Friday, 10 July 2015

Recipient of the Maylean Jessie Cordia Scholarship Ralph Tramm visits Germany for the ECMO Conference

Recipient of the Maylean Jessie Cordia Scholarship Mr Ralph Tramm recently attended the ECMO EURO-ELSO 4th International Congress in Germany. Mr Tramm was also supported with a Postgraduate Travel Grant and spent three days in Regenberg for the event. The theme of the conference this year was “bridge to the future”

The conference was hosted by the Extracorporeal Life Support Organisation (known as ELSO) and over 1000 delegates and experts attended the event to discuss and critique the most recent innovations and outcomes in the field of extracorporeal membrane oxygenation (ECMO) for critically ill patients.

ECMO is a type of life support which supports the lungs, heart or both for an extended period of time through the use of modified machinery which can provide gas exchange and circulation. However, whilst ECMO provides lifesaving support to patients who cannot breathe for themselves, there are consequences. As a result, ECMO recipients can face physical and mental consequences in this process.

The ECMO EURO-ELSO conference featured a “Best Abstracts” portion. Over 150 abstracts are submitted with only 18 being chosen to be featured in various sessions. Ralph Tramm’s abstract was chosen to be featured in one of these sessions. His presentation was titled “’Back to the future? Health trajectory in ECMO survivors over time’’ Tramm’s presentation discussed the various outcomes out of a prospective observational study, exploring both mental and physical health outcomes in survivors who were supported by ECMO at various stages; three, six and twelve months after being discharged from the hospital.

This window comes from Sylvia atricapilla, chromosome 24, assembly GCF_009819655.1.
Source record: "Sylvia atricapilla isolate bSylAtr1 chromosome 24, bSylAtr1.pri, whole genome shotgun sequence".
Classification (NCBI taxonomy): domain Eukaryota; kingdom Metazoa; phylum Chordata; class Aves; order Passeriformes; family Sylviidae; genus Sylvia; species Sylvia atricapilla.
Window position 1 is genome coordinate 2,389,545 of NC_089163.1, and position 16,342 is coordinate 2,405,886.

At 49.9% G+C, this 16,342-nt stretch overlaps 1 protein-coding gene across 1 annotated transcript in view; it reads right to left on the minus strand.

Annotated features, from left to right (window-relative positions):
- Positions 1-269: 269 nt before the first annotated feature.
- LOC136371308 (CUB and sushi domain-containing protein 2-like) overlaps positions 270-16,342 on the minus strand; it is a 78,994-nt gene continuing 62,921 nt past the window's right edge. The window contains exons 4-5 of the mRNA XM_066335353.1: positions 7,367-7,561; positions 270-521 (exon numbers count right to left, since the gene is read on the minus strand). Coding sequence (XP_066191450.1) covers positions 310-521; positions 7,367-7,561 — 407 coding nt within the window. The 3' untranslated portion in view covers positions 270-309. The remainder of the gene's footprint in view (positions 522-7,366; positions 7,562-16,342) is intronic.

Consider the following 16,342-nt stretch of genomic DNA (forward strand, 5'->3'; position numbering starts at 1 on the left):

The results indicated over time, physical and mental deficiencies eased. However, psychiatric risk factors and an irregular pattern of health deficiencies were still high at twelve months post discharge. It was also noted that only half of the participants in the young cohort could score normal results in tests for cognitive functioning. However, it stated that there were many factors involved and further validation of findings is required.

Mr Tramm found the conference to be a phenomenal success and that through attending; he was able to connect with various experts from areas such as Germany, France, England and Sweden, indicating scope for possible future collaborations. He states that as a result, his possible next steps for post –doctorate career include a fellowship with an EU exchange.

Mr Tramm gives his warmest thanks to the ACN to supporting him on this significant career step during his PhD candidature.

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